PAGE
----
As part of someone else’s series on shows to catch up on this summer, I offer you another casualty of FOX’s inexplicable business model: "Kitchen Confidential.”
A short-lived half-hour sitcom starring Bradley Cooper and based on chef Anthony Bourdain’s memoir of the same title, the show followed the life of the oh-so-cleverly named Jack Bourdain, head chef at the newly opened NYC hotspot Nolita and a recovering addict. The main idea was to show the comedy and drama (but mostly comedy) behind the scenes at a restaurant, from supplier problems (like when an order of rabbit meat shows up with the rabbits still alive) to coworker issues (do people prefer desserts or fish, and what will that question do to your staff dynamic?) to things that really have very little to do with food (such as inadvertently sleeping with your boss’s mistress).
Now, I am probably the only person who cannot stand Bradley Cooper in just about any incarnation. I’m sure he’s a perfectly nice person in life, but I just don’t like him. And I’m not a fan of Jack, either, who seems to have to work very hard at staying sober, but not much else.
What does make “Kitchen Confidential” well worth watching is the rest of the cast. (Well, not Bonnie Sommerville, either—her waitress Mimi is one of the singular biggest pains-in-the-ass I’ve voluntarily watched on network television. But everyone else does.)
Nicholas Brendan as Seth, the pastry guy, tops my list for reasons to watch—I actually followed big, sweet, ol’ Xander from “Buffy” to this show. And yes, he’s basically playing the same character in a totally different setting, but that doesn’t make it bad—quite the contrary. He’s sweet, relatable, and fun to watch. And a little dose of our favorite Everyman, for people who miss said Mr. Harris. He’s also the happy medium between Stephen the British bahstahd and poor little Jimmy—manly enough by normal standards but plenty emotional and sensitive as need be. And he’s not above the wacky dating tactics that only work in sitcoms, to usually entertaining effect.
John Frances Daley gets major points here, too. I like him quite a bit in “Bones”—and I think that show does a better job of using him as the “kid” in a grown-up’s workspace—but, like Brendan with Xander, he’s good at this character. As Jimmy, the n00b chef from Mormon country, he’s worshipful of Jack and a bit of a moral compass-cum-punching bag for the rest, all while maintaining his good cheer. And I think he ends up with the one functional romantic relationship on the show, too. His cluelessness in many cases is overdone—but “Kitchen Confidential” is charming enough on the whole that it’s fun to watch, not painful.
John Cho is also in this, as Teddy, the fish guy. Disclaimer here: I’ve never seen “Harold and Kumar.” Either of them. Sorry, universe. So this was my first outing with John Cho, and I have to say I enjoyed it, to the point that I spent both showings of “Star Trek” reminding myself that he was called Sulu over there. But the guy is funny! And snarky, and you do come out with a new respect for people who make fish, as well as an odd subculture surrounding sushi and tourists. He and Nicholas Brendan don’t get used nearly enough, which is why their fish-versus-cake battle royal is one of my more memorable plots.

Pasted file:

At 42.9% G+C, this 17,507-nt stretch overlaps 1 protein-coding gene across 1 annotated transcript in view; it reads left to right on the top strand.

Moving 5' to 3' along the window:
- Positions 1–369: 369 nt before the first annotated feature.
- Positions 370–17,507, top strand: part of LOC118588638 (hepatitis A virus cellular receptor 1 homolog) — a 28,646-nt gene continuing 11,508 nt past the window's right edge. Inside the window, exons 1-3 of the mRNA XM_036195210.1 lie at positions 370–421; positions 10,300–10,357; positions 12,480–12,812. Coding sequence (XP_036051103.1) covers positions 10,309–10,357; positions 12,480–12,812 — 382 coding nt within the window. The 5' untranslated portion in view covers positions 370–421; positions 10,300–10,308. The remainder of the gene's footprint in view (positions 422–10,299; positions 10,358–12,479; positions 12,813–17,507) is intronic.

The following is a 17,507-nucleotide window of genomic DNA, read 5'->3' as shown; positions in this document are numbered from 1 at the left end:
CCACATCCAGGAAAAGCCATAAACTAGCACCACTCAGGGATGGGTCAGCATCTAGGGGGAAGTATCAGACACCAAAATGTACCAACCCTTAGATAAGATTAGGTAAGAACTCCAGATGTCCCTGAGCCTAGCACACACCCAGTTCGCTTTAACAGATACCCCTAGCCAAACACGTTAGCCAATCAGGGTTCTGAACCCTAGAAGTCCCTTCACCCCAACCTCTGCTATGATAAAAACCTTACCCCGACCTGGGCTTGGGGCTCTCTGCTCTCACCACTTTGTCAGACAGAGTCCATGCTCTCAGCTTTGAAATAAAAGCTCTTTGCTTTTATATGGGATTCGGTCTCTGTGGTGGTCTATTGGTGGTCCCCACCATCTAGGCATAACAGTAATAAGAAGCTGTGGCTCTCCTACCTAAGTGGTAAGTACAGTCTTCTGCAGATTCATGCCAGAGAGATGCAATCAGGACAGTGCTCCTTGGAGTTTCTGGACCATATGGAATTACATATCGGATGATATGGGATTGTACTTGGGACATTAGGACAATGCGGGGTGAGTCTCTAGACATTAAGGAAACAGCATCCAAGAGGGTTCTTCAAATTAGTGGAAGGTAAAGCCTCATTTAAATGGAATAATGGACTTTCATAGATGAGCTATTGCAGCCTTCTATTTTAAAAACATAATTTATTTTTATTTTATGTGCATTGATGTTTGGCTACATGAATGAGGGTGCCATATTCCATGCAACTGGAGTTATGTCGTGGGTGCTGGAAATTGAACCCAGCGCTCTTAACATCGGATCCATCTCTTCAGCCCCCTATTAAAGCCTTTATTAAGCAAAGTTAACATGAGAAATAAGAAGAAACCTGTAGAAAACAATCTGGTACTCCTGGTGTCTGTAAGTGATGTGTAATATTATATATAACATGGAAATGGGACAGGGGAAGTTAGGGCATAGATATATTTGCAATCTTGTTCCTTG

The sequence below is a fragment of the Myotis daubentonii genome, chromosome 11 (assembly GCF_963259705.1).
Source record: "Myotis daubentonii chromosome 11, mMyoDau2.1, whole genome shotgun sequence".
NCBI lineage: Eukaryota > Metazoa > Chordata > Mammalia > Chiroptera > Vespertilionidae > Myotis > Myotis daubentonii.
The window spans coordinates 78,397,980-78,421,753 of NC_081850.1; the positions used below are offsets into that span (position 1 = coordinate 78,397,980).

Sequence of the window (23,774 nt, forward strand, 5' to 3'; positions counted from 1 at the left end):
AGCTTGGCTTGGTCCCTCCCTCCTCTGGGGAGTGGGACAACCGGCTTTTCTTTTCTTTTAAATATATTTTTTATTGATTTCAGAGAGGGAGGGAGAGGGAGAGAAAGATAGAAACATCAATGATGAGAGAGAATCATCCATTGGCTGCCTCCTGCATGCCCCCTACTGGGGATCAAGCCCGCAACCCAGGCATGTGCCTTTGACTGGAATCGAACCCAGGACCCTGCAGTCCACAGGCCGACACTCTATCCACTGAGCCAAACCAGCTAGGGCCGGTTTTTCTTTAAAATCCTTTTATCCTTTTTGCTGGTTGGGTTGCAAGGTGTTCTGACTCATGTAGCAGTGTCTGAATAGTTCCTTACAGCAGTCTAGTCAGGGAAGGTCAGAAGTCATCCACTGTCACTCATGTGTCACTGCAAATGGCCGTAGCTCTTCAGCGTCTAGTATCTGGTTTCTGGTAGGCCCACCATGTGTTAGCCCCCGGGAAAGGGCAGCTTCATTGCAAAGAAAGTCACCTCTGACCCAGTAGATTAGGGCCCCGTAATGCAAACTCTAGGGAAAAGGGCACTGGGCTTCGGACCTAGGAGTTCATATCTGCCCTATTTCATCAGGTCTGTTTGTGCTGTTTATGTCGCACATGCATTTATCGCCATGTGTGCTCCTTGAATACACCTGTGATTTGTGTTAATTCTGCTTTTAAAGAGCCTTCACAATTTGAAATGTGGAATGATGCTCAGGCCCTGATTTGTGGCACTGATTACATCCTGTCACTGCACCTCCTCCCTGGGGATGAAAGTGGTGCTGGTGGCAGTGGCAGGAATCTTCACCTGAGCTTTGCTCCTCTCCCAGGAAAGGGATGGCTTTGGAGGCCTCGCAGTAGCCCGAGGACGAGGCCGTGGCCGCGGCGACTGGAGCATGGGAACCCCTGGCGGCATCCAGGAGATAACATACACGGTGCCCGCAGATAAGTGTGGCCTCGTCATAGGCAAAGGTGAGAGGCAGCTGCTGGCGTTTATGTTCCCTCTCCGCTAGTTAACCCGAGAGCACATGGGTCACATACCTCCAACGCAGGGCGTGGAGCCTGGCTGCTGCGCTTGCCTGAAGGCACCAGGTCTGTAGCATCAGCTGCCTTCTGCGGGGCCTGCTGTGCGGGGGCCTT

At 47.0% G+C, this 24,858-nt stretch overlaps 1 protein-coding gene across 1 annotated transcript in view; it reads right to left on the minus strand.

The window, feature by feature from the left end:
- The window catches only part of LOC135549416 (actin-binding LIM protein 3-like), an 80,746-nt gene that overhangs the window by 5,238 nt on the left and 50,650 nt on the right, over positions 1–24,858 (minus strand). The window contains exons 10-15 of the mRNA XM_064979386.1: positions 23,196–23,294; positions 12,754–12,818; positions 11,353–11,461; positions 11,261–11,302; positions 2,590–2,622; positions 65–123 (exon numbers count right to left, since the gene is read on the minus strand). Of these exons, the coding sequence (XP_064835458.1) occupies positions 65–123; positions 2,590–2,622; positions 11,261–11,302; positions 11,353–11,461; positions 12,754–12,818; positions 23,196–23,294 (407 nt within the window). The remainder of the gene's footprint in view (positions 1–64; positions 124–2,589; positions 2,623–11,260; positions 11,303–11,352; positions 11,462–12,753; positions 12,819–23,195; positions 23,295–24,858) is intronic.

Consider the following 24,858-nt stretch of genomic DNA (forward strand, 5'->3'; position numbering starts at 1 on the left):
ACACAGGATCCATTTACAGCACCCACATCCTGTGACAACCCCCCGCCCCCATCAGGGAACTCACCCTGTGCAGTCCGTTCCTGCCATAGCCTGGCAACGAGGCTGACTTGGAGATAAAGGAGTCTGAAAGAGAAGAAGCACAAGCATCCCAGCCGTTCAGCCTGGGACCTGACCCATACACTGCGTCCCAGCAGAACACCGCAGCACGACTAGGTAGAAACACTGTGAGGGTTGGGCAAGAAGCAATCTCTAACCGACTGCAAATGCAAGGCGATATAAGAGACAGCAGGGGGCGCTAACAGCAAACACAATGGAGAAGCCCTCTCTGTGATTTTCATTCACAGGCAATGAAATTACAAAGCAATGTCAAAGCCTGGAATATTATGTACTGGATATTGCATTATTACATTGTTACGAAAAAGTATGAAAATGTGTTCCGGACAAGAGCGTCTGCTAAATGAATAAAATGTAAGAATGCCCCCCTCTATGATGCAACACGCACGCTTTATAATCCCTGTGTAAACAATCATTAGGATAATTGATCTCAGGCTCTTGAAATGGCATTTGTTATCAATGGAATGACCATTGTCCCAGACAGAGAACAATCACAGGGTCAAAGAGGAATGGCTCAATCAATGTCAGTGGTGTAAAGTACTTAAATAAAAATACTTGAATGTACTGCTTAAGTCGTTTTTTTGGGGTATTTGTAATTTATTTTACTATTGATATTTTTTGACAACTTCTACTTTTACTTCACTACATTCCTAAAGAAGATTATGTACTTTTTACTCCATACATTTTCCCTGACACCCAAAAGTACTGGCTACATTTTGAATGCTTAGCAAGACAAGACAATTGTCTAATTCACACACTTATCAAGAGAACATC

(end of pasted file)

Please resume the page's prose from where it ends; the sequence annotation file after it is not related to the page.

The other regular and recurring characters—Jack’s sous chef and bed buddy Stephen, the other waiters (a flamboyant man named Cameron and a chick who looks like Eva Longoria), and especially the incredibly dumb blonde but terribly sweet hostess Tanya and Jack’s sometime-romantic interest and fellow chef Becky—all have their moments, too. Becky’s the hot, tough chick chef that the guys all drool over, but when she takes things a step too far, you end up forgiving her along with everyone else. Tanya’s an airhead, but endearingly so—watch for the moment when she innocently comments that she’s going commando.
The guest stars, though, are a real treat. Frank Langella has a recurring role as Pino, Nolita’s owner. The inimitable Morena Baccarain shows up as an ill-advised one-night-stand of Jack’s (and why is it that outside of “Firefly” she’s always playing the chick with the crazy eyes?), as does P.J. from “My Boys.” Michael Vartan pops up as an obnoxious French chef…I could go on, but I’m technically at work at the moment and probably shouldn’t be fact-checking on IMDb.
I admit, I can find things to complain about with most of the characters and episodes. This show wasn’t like, say, “Arrested Development” or “Firefly” where you watch the aired episodes and cannot possibly fathom what the network executives were thinking to axe something so creative and unique and perfect and brilliant. As far as I know, this show never got the determined, passionate fan following that those two shows or Family Guy did (which probably helped with the whole cancellation thing), so it’s safe to say we shouldn’t expect any motion picture follow-ups or revivals, although it is out on DVD, so who knows?
But it was fun and diverting, which is in many cases just what a sitcom should be. The food was fun to look at (to a point—but then again, I’m a longtime vegetarian), and I suppose most people not me would say the same about Bradley Cooper. Anything with Xander Harris and Dr. Sweets on the regular cast roster is fine by me. Plus, it was clever and funny, and unlike a lot of sitcoms, had a sweet little heart in there somewhere. It’s also available in all its 13-episode glory on Hulu, so take a few hours before Labor Day and check it out!